It is believed that it helps revitalize the body’s blood – and this boost in circulation can be a big plus for digestion, help ease nausea, and improve a variety of other problems as well. So, for a simple way to spice up your health routine, ginger might just be the natural choice.

The Indian practice of oil pulling is used to improve oral health

Sure, swishing oil around your mouth might not sound the most appealing, but in India, this is a common practice. This method, known as oil pulling, is thought to improve oral health. So, what’s the logic behind this?

Essentially, the swirling of the oil is believed to ‘pull’ toxins from the body, leading to fresher breath, whiter teeth, and healthier gums. Of course, it’s no replacement for brushing, but consider adding it as a bonus step to your morning routine. But remember – spit it out after!

Cupping is a Chinese therapy used to improve blood flow

Imagine having small glass jars sucking in your skin. Sounds unusual, right? That’s cupping therapy for you. It’s a traditional Chinese practice that uses mini vacuums to enhance circulation.

By targeting certain points on the body, it’s said to draw blood to the surface, which is supposed to ease muscle tension. Some describe it as like a reverse massage. Whether you’re an athlete or just on your feet all day, cupping could be an interesting, albeit unconventional, method to try.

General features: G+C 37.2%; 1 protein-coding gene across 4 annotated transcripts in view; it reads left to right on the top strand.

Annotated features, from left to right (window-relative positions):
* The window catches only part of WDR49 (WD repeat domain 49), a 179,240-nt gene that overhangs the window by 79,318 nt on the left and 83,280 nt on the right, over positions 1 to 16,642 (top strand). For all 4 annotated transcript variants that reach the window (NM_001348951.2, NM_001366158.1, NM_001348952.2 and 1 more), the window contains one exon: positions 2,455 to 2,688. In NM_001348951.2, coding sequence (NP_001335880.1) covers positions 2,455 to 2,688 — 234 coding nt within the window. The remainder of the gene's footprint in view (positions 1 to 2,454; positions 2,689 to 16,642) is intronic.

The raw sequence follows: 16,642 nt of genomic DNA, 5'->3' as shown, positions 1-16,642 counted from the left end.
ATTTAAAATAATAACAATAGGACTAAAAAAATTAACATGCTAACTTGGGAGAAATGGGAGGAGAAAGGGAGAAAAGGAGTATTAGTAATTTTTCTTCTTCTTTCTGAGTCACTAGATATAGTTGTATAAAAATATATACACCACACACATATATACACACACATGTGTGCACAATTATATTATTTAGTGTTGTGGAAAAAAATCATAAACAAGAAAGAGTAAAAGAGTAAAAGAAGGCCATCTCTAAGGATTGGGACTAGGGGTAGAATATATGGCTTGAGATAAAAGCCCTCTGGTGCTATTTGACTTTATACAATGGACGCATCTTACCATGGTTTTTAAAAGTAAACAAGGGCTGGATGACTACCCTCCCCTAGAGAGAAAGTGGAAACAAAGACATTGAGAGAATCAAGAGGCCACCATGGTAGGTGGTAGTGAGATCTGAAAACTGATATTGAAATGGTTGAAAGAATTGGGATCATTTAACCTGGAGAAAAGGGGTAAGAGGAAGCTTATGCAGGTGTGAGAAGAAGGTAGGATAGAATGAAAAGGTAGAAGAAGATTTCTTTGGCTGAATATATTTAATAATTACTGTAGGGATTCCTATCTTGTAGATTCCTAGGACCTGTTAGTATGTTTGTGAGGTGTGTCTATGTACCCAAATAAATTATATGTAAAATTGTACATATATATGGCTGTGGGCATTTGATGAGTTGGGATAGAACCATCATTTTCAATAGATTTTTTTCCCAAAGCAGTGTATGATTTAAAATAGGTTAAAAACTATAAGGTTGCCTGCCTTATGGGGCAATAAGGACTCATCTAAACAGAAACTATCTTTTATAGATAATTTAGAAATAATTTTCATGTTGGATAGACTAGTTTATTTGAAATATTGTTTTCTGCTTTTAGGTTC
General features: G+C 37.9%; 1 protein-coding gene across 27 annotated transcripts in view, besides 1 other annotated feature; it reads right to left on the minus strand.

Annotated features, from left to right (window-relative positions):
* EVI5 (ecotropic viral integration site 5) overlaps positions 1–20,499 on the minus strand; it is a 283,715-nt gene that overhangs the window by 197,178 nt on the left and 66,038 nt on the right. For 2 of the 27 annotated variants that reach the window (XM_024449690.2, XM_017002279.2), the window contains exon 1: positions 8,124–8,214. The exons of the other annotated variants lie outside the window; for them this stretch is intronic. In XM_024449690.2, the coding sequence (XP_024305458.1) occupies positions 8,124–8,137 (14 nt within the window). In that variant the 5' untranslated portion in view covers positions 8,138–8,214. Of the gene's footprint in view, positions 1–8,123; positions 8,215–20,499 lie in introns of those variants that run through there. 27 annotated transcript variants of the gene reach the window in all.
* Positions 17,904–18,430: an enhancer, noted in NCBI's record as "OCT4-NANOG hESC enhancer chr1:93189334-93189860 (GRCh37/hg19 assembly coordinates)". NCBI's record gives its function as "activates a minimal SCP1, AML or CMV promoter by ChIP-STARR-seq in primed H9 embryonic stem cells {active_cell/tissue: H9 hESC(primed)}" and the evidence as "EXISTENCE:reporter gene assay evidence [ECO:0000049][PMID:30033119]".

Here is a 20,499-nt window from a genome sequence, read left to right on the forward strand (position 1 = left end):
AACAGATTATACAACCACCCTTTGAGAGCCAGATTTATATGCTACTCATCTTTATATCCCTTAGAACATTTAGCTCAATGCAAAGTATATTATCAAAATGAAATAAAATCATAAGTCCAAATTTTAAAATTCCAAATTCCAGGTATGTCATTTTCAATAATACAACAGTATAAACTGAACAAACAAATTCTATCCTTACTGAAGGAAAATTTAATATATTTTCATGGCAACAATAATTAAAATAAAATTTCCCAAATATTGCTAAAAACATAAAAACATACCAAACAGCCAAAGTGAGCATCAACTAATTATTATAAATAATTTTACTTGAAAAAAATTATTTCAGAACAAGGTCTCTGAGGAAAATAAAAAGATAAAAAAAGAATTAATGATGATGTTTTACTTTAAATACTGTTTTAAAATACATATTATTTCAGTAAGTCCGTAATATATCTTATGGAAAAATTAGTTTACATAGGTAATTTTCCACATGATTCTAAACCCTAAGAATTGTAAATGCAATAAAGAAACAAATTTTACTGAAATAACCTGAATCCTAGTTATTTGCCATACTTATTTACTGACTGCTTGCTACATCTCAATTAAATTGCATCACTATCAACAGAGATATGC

Korean red ginseng is believed to improve mental function

If you struggle with your focus and often find you aren’t able to keep your full attention on one thing, Korean red ginseng might just be the natural remedy you need. Celebrated for its potential to enhance brain function, many in Korea consume it in hopes of improving concentration and mental capabilities.

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Indian Ayurveda recommends warm water with lemon to boost digestion

Here’s a simple one: begin your day the Ayurvedic way with a simple cup of warm water and lemon. Ayurveda is the traditional system of Indian medicine, and it suggests that this morning ritual ignites the digestive fire, encouraging better digestion and absorption of food through the day.